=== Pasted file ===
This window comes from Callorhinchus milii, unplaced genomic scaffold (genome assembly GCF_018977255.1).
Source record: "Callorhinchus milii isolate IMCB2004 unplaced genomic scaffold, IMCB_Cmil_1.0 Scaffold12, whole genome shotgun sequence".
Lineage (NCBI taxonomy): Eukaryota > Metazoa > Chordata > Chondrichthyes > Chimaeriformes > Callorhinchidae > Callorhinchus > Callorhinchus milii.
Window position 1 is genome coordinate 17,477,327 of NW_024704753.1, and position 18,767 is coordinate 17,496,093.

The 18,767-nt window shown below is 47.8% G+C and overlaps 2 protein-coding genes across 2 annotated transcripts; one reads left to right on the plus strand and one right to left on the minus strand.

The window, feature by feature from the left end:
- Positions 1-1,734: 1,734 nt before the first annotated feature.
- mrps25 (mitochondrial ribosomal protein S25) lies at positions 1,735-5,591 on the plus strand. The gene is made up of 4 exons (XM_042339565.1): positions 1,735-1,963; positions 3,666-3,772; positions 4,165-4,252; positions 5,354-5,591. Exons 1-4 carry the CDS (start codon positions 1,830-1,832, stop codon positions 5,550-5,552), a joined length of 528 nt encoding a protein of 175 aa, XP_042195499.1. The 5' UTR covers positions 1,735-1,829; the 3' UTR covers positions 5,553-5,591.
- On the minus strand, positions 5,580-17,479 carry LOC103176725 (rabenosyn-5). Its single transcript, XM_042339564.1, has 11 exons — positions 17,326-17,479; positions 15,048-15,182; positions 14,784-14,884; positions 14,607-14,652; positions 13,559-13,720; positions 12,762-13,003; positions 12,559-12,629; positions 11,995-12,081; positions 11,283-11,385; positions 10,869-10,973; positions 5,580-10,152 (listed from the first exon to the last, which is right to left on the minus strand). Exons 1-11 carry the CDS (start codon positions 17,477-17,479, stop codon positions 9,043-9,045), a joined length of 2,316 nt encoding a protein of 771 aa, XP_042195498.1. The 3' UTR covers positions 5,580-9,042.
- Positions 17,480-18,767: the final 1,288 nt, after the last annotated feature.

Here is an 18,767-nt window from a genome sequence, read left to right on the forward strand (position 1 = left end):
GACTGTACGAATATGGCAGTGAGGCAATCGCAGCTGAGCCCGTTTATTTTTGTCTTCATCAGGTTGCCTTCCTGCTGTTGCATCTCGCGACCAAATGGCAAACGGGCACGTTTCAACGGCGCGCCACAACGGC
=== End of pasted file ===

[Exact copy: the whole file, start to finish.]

This window comes from Callorhinchus milii, unplaced genomic scaffold (genome assembly GCF_018977255.1).
Source record: "Callorhinchus milii isolate IMCB2004 unplaced genomic scaffold, IMCB_Cmil_1.0 Scaffold12, whole genome shotgun sequence".
Lineage (NCBI taxonomy): Eukaryota > Metazoa > Chordata > Chondrichthyes > Chimaeriformes > Callorhinchidae > Callorhinchus > Callorhinchus milii.
Window position 1 is genome coordinate 17,477,327 of NW_024704753.1, and position 18,767 is coordinate 17,496,093.

The 18,767-nt window shown below is 47.8% G+C and overlaps 2 protein-coding genes across 2 annotated transcripts; one reads left to right on the plus strand and one right to left on the minus strand.

The window, feature by feature from the left end:
- Positions 1-1,734: 1,734 nt before the first annotated feature.
- mrps25 (mitochondrial ribosomal protein S25) lies at positions 1,735-5,591 on the plus strand. The gene is made up of 4 exons (XM_042339565.1): positions 1,735-1,963; positions 3,666-3,772; positions 4,165-4,252; positions 5,354-5,591. Exons 1-4 carry the CDS (start codon positions 1,830-1,832, stop codon positions 5,550-5,552), a joined length of 528 nt encoding a protein of 175 aa, XP_042195499.1. The 5' UTR covers positions 1,735-1,829; the 3' UTR covers positions 5,553-5,591.
- On the minus strand, positions 5,580-17,479 carry LOC103176725 (rabenosyn-5). Its single transcript, XM_042339564.1, has 11 exons — positions 17,326-17,479; positions 15,048-15,182; positions 14,784-14,884; positions 14,607-14,652; positions 13,559-13,720; positions 12,762-13,003; positions 12,559-12,629; positions 11,995-12,081; positions 11,283-11,385; positions 10,869-10,973; positions 5,580-10,152 (listed from the first exon to the last, which is right to left on the minus strand). Exons 1-11 carry the CDS (start codon positions 17,477-17,479, stop codon positions 9,043-9,045), a joined length of 2,316 nt encoding a protein of 771 aa, XP_042195498.1. The 3' UTR covers positions 5,580-9,042.
- Positions 17,480-18,767: the final 1,288 nt, after the last annotated feature.

Here is an 18,767-nt window from a genome sequence, read left to right on the forward strand (position 1 = left end):
GACTGTACGAATATGGCAGTGAGGCAATCGCAGCTGAGCCCGTTTATTTTTGTCTTCATCAGGTTGCCTTCCTGCTGTTGCATCTCGCGACCAAATGGCAAACGGGCACGTTTCAACGGCGCGCCACAACGGC